About this Webinar
In our May panel, we interrogate the multiple tensions between Holocaust education and memory, and social media cultures. There is much hesitation about the limits of social media platforms for Holocaust memory and education. Whilst they are generally conceived as exemplary of Web 2.0’s participatory cultures, which can open up exciting possibilities for co-curation with potentially new audiences, trolling cultures and the rise in visibility of Holocaust denial and distortion online also suggests they might not always be the most positive spaces for productive dialogue about the complex histories of this past.
Our speakers will address some of the following questions:
- How does Holocaust memory circulate on social media? On what platforms? Who shares it? What type of content is posted? How do people interact with it?
- Do Holocaust institutions need to relish some of their control over memory discourses in order to productively participate in these spaces or hold onto it more firmly to resist denial and distortion?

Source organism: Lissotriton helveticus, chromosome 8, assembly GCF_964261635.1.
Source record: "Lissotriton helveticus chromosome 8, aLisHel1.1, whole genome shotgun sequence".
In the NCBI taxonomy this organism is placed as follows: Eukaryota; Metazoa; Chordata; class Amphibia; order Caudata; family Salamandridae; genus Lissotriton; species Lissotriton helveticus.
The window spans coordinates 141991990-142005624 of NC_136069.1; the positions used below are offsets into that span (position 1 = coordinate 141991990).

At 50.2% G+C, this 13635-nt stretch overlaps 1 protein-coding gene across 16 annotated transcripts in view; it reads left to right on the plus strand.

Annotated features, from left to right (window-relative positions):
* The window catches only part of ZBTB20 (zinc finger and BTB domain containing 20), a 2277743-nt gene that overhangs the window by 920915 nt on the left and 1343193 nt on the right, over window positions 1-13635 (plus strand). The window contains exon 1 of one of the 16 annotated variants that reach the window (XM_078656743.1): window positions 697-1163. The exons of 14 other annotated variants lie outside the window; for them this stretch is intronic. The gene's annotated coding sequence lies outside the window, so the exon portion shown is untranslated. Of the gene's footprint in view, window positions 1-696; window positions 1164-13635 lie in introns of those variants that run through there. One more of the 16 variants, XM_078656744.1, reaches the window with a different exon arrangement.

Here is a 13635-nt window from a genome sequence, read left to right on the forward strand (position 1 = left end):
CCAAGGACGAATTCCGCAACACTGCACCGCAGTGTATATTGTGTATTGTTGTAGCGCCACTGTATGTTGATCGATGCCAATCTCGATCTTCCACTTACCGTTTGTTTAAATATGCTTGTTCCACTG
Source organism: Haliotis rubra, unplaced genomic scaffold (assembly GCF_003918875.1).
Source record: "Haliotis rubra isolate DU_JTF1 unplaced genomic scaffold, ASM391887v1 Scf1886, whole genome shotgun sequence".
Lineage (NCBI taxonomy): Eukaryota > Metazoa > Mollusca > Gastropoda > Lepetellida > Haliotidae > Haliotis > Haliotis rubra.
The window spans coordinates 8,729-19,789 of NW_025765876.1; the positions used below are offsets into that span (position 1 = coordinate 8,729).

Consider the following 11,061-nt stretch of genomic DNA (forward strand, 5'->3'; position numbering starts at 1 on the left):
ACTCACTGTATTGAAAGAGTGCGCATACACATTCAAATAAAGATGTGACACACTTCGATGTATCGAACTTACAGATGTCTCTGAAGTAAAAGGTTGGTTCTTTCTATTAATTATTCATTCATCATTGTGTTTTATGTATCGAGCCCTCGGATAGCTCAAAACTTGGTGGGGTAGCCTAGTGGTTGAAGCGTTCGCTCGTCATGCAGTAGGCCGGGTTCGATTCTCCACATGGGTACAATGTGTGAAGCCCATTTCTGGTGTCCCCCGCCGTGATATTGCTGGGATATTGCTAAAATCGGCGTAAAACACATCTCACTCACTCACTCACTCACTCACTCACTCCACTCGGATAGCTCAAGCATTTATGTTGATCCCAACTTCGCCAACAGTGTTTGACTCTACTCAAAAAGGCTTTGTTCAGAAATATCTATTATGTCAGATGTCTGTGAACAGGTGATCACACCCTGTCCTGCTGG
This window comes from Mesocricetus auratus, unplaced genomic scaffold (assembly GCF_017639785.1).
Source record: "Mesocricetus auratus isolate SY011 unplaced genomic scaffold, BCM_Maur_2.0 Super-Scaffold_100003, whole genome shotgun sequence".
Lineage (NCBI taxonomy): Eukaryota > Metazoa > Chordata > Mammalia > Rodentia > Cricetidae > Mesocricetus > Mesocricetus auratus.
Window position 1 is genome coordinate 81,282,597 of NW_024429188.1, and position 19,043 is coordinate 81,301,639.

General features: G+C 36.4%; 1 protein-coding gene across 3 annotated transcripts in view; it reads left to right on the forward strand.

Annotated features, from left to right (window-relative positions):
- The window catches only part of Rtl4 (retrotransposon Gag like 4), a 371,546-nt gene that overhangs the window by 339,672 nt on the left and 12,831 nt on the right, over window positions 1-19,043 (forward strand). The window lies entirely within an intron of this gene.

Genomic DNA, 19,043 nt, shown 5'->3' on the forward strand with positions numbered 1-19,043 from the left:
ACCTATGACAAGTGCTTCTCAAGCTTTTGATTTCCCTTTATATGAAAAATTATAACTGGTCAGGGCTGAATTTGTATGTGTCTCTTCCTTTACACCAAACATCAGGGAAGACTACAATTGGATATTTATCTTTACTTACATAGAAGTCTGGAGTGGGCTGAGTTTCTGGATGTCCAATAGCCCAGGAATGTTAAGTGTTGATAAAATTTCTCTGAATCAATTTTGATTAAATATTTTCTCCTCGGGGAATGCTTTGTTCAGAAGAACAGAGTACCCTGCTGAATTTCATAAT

- Recommended content on sites like YouTube is organised through a negotiation between the user, the curation of playlists by uploaders, and the site’s sort algorithm. Of course, digital corporations are very secretive about their algorithms – but should we fear them
- Whilst they encourage ‘filter bubbles’ and ‘echo chambers’, can we also exploit them for positive aims?
- What are the ethical issues of engaging with international corporations, renown for data harvesting and manipulation, for the purpose of Holocaust education?
- Is there the possibility of creating alternative Not for Profit online spaces whilst still drawing in new audiences?